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- North Korean caught secretly mining bitcoin rival
- IPO Timelines Cut by 80% After SEC's Private Filing Decision
- How the Carried Interest Break Survived the Tax Bill
- FINRA: The Neutral Corner
- Coinbasex Says Buying and Selling Temporarily Disabled Amid Price Rout
- Bitcoin plunges by more than a third in a single day
- Goldman Is Setting Up a Cryptocurrency Trading Desk
- Jefferies Lets Employees Choose When to Receive Their Bonuses
- UBS Told to Pay $903K After Losing Retaliation Verdict
- BEWARE: Long Island Iced Tea Shares Soar After Changing Name to Long Blockchain
- Gary Cohn’s Last Laugh: Cashing Out on Trump’s Tax Plan
- E*Trade Lets Customers Trade in CBOE Bitcoin Futures
- Swiss Find Serious Shortcomings at JPMorgan in 1MDB Case
- Washington-based Investment Adviser and His Business Partner Charged in Multi-Million Dollar Scheme
- FINRA Board of Governors Meeting
- Cryptocurrency Market Now Doing Same Daily Volume as the NYSE
- Jailed Barclays Trader Must Pay $400,000 From Libor Profits
- Trump Asks ‘How’s Your 401(k)?’ But Most Voters Don’t Have One
- A Bitcoin Hedge Fund’s Return: 25,004% (That Wasn’t a Typo)
- Madoff Victims Near Full Recovery of Principal With Payout
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Tim Duncan's Ex-Financial Adviser Gets 4 Years in Prison
[Photo: Tim Duncan / Celebritybio.org]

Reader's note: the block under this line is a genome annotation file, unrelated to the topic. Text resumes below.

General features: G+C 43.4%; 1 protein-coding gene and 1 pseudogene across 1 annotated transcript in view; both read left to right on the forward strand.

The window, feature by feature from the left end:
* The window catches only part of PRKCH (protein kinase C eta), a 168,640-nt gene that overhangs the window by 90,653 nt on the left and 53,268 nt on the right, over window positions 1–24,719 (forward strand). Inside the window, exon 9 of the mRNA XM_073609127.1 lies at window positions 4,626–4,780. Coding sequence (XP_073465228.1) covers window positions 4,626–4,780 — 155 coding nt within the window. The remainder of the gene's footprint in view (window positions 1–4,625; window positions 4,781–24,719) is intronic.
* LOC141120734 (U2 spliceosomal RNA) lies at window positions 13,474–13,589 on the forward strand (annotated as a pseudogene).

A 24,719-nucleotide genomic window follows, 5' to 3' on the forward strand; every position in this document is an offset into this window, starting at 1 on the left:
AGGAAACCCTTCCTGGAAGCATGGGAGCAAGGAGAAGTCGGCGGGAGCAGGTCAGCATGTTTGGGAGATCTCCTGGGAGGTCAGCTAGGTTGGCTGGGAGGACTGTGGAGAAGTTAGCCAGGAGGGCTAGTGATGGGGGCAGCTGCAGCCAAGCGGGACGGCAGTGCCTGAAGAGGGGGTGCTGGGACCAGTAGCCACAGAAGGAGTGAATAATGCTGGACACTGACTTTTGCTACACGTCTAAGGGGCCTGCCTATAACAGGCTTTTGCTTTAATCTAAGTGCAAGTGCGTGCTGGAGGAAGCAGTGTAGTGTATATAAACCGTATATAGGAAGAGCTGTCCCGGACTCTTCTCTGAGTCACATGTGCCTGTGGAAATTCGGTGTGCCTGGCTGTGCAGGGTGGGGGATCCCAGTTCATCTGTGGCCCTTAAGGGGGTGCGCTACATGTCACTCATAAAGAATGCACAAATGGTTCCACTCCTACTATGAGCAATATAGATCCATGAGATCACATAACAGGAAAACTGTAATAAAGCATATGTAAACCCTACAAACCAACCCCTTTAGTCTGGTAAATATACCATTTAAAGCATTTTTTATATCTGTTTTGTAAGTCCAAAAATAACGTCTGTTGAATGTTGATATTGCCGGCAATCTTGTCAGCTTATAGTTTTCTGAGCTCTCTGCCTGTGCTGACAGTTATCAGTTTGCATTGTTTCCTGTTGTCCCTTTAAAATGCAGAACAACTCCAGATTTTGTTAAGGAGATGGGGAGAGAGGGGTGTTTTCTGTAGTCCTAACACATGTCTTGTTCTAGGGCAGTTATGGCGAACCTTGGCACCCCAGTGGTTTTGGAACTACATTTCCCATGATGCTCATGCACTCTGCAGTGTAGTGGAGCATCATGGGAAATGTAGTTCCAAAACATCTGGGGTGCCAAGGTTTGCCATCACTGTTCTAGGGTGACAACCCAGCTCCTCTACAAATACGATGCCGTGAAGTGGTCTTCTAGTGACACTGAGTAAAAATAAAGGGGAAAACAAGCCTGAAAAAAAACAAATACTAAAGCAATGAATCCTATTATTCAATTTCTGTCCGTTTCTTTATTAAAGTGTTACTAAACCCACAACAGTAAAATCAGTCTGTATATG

The SEC announced that Atlanta-based investment adviser Charles Banks IV was sentenced to 4 years in federal prison and ordered to pay $7.5 million in restitution on charges he had defrauding his client, former pro basketball star Tim Duncan. Banks faced up to 20 years in prison.
According to the SEC's complaint, Banks fraudulently induced Duncan to invest $7.5 million in a sports team apparel and merchandise company based on a series of misrepresentations about the investment, then misappropriated funds from his client. Banks apologized to Duncan in court Wednesday for lying to him. Duncan told the media outside the courtroom that he thought the sentencing was fair.
Banks, 49, had pleaded guilty in April when he admitted in court that he got the former San Antonio Spurs superstar to guarantee a $6 million loan for sports entertainment company Gameday Entertainment in June 2013, even though the company was failing.